6. (reflexive) to pull oneself out (of somewhere) Il s'extirpe du bar pour fumer une clope. He drags himself out of the bar to smoke a ciggy.
  7. (colloquial) to fish out, make someone cough up (obtain e.g. information from someone)
fac etymology Apocopic form of faculté. pronunciation
  • /fak/
  • {{audio}}
noun: {{fr-noun}}
  1. (informal) university
Synonyms: univ
fâcherie
noun: {{fr-noun}}
  1. (colloquial) anger
facho
adjective: {{fr-adj}}
  1. (slang) fascist, right-wing
noun: {{fr-noun}}
  1. (slang) fascist, right-winger
fader etymology From Occitan?
verb: {{fr-verb}}
  1. (reflexive, informal) to get stuck with
faire etymology From Middle French faire, from Old French faire, feire, fere, from Latin facere, present active infinitive of faciō. pronunciation
  • {{audio}}
  • /fɛʁ/
verb: {{fr-verb}}
  1. (transitive) to do exampleQu'est-ce que tu fais ? What are you doing? exampleFaire la vaisselle. To do the washing-up.
  2. (transitive) to make exampleFaire une erreur. To make a mistake.
  3. (transitive) to say (of a person), to go of an animal example"Je t'aime," fit-il. "I love you," he said. exampleLe chat fait "miaou". Cats go "miaow".
  4. (transitive) to make cause someone or something to do something exampleTu me fais rire. You make me laugh. exampleLa chanson me fait pleurer. The song makes me cry.
  5. (impersonal) To be (of the weather or various situations). exampleIl fait chaud/froid/noir/beau dehors. It is hot/cold/dark/nice outside. exampleÇa fait dix ans que nous nous connaissons. We have known each other for ten years.
  6. (reflexive) to do, to make (oneself) exampleElle se fait les ongles. She is doing her nails.
  7. (reflexive, followed by an infinitive) to be used for a passive action exampleSe faire piquer. To be stung. exampleElle s'est fait violer. She was raped.
  8. (reflexive) to ripen (of fruit), to mature , etc.
  9. (reflexive, ~ à) to become used to (see se faire une raison)
  10. (slang, reflexive, transitive) to do to have sex with
  11. (reflexive) to become, to get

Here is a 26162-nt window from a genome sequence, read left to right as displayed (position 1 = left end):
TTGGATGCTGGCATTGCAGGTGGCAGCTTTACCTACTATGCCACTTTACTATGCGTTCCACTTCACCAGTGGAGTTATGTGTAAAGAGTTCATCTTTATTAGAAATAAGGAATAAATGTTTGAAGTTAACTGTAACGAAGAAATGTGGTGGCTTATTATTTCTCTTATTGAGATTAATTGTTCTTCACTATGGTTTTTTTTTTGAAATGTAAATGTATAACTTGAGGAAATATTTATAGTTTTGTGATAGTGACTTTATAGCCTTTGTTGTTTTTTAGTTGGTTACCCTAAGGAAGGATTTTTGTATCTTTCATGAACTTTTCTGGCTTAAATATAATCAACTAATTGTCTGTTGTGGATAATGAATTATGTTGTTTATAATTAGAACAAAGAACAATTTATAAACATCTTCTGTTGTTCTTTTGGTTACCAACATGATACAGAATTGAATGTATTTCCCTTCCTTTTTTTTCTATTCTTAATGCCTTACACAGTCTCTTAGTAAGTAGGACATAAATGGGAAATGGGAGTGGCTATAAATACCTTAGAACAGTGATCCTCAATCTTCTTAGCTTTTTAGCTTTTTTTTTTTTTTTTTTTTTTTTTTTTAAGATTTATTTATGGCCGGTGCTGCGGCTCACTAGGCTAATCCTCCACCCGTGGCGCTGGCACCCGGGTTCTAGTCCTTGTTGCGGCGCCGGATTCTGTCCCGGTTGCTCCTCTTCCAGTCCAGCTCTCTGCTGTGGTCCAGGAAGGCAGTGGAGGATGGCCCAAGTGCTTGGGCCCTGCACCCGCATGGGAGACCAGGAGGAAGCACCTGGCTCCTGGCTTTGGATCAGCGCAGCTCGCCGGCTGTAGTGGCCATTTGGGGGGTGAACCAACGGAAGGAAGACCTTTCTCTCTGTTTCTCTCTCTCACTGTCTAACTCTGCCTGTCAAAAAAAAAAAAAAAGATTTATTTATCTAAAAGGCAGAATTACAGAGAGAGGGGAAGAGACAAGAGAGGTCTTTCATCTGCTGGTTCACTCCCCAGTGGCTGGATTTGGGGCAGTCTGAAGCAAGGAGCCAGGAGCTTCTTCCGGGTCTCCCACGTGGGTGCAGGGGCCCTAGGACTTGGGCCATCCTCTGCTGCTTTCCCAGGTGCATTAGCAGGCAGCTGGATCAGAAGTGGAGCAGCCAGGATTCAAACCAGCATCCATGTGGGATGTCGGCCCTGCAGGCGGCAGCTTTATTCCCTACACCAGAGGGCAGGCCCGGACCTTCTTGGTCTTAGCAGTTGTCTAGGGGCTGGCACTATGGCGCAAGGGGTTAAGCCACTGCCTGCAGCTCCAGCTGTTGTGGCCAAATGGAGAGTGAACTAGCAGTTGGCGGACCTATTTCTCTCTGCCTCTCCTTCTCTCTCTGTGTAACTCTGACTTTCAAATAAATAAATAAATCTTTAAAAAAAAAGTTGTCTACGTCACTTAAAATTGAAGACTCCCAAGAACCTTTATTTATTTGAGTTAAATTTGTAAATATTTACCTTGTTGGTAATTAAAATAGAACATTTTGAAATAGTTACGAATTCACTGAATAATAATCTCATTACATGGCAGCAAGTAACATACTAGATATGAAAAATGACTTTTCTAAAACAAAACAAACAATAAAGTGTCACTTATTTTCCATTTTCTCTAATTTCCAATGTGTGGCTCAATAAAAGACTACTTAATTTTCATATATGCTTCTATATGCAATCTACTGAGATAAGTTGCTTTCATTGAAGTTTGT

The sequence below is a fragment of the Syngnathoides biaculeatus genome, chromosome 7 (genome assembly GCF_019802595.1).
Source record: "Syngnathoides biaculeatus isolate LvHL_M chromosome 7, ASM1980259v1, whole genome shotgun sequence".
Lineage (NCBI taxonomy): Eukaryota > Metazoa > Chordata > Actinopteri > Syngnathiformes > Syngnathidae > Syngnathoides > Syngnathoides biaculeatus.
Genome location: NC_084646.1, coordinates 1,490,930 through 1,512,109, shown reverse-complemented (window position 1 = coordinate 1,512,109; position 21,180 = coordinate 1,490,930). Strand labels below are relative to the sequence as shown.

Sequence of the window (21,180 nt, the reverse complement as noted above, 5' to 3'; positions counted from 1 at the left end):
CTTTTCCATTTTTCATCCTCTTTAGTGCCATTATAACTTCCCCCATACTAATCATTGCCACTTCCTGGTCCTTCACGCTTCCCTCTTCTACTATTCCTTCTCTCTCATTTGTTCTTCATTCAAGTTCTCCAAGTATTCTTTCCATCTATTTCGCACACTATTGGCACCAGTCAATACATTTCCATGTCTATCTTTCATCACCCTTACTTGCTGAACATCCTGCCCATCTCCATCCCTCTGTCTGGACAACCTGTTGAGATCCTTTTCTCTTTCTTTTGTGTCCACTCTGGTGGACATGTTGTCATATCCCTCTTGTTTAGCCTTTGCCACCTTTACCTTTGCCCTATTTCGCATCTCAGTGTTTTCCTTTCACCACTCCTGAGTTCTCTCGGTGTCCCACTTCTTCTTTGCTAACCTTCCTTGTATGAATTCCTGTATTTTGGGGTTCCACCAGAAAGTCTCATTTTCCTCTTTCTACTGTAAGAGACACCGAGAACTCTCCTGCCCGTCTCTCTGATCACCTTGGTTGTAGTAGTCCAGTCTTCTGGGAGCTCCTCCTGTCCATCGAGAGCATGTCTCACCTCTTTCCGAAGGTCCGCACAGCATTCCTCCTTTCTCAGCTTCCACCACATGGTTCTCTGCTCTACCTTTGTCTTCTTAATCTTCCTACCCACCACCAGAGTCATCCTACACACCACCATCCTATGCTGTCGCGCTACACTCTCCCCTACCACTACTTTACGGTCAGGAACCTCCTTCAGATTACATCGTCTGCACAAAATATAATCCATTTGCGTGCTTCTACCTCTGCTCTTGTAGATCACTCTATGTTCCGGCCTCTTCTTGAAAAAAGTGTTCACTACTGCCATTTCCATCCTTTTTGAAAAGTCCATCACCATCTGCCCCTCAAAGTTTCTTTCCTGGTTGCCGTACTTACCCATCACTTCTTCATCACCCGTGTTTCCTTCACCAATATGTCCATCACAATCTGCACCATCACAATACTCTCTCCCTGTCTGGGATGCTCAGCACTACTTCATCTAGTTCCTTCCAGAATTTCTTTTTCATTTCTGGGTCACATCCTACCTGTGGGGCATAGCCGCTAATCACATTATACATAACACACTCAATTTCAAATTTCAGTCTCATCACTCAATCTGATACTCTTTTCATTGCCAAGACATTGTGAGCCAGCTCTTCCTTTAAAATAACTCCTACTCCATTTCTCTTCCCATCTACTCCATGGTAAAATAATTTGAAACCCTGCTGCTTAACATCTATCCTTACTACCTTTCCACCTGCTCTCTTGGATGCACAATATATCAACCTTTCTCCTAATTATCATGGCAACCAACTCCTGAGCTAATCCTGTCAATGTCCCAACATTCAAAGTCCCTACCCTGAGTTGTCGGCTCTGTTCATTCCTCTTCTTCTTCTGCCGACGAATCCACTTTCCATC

• When it is followed by an infinitive, the past participle, fait, is invariable. Elle s'est fait violer, not *elle s'est faite violer.
related terms: {{rel3}}
anagrams:
  • ferai
  • féria
  • fiera
  • fraie
faire caca pronunciation
  • /fɛʁ kaka/
verb: {{fr-verb}}
  1. (childish) to poo (defecate)
faire chier
verb: {{fr-verb}} (literally "to cause [someone] to shit")
  1. (vulgar slang) to piss off, to annoy or irritate Tu me fais chier avec tes conneries. You piss me off with your bullshit.
  2. (vulgar slang) to have a (fucking) nightmare, to be pissed off Je me fais chier aujourd'hui. Today is such a pain in the ass.
Synonyms: agacer, casser les couilles, casser les pieds, énerver, ennuyer, enquiquiner, emmerder, importuner
faire gaffe
verb: {{fr-verb}}
  1. (colloquial) to pay attention, to watch out
Synonyms: faire attention
faire l'amour
verb: {{fr-verb}}
  1. to make love, to have sex
Synonyms: coucher (avec), posséder sexuellement (formal), baiser (slang), niquer (slang), enculer (slang), taper (slang), limer (slang)
faire la plonge
verb: {{fr-verb}}
  1. (slang) To wash up, do the washing-up
Synonyms: faire la vaisselle
faire minette
verb: {{fr-verb}}
  1. (idiomatic slang, vulgar) to eat pussy; to perform cunnilingus.
faire pipi pronunciation
  • {{audio}}
verb: {{fr-verb}}
  1. (childish) to wee (urinate)
faire une carte de France
verb: {{fr-verb}}
  1. (literally) to make a map of France
  2. (euphemistic, slang) to have a wet dream
faramineux
adjective: {{fr-adj}}
  1. (colloquial) colossal, staggering, incredible
fastoche etymology facile + oche
adjective: {{fr-adj}}
  1. (slang) easy L'exo était super fastoche
fauché pronunciation
  • /fo.ʃe/
adjective: {{fr-adj}}
  1. (slang) skint, broke or otherwise lacking money. Je suis fauché. I'm skint.
verb: {{fr-past participle}}
  1. past participle of faucher